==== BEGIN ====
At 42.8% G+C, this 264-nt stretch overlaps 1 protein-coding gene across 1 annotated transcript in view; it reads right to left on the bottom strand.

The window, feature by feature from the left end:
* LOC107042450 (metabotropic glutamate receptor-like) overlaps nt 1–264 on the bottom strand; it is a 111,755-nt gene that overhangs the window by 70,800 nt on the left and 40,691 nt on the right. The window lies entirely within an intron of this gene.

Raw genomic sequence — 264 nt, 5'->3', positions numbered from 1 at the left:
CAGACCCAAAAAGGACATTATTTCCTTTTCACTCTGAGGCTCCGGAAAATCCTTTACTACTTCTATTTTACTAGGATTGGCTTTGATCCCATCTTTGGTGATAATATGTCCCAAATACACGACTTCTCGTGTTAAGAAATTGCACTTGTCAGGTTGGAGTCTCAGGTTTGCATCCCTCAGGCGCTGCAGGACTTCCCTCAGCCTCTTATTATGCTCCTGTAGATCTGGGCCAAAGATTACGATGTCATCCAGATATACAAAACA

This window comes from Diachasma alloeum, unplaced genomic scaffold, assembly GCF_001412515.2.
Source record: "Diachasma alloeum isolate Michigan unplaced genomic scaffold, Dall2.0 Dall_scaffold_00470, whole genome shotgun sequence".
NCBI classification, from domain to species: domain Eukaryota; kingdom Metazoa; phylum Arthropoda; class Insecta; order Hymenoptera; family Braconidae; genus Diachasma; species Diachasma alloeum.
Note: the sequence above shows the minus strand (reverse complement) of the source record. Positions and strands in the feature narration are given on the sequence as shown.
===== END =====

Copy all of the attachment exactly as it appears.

At 42.8% G+C, this 264-nt stretch overlaps 1 protein-coding gene across 1 annotated transcript in view; it reads right to left on the bottom strand.

The window, feature by feature from the left end:
* LOC107042450 (metabotropic glutamate receptor-like) overlaps nt 1–264 on the bottom strand; it is a 111,755-nt gene that overhangs the window by 70,800 nt on the left and 40,691 nt on the right. The window lies entirely within an intron of this gene.

Raw genomic sequence — 264 nt, 5'->3', positions numbered from 1 at the left:
CAGACCCAAAAAGGACATTATTTCCTTTTCACTCTGAGGCTCCGGAAAATCCTTTACTACTTCTATTTTACTAGGATTGGCTTTGATCCCATCTTTGGTGATAATATGTCCCAAATACACGACTTCTCGTGTTAAGAAATTGCACTTGTCAGGTTGGAGTCTCAGGTTTGCATCCCTCAGGCGCTGCAGGACTTCCCTCAGCCTCTTATTATGCTCCTGTAGATCTGGGCCAAAGATTACGATGTCATCCAGATATACAAAACA

This window comes from Diachasma alloeum, unplaced genomic scaffold, assembly GCF_001412515.2.
Source record: "Diachasma alloeum isolate Michigan unplaced genomic scaffold, Dall2.0 Dall_scaffold_00470, whole genome shotgun sequence".
NCBI classification, from domain to species: domain Eukaryota; kingdom Metazoa; phylum Arthropoda; class Insecta; order Hymenoptera; family Braconidae; genus Diachasma; species Diachasma alloeum.
Note: the sequence above shows the minus strand (reverse complement) of the source record. Positions and strands in the feature narration are given on the sequence as shown.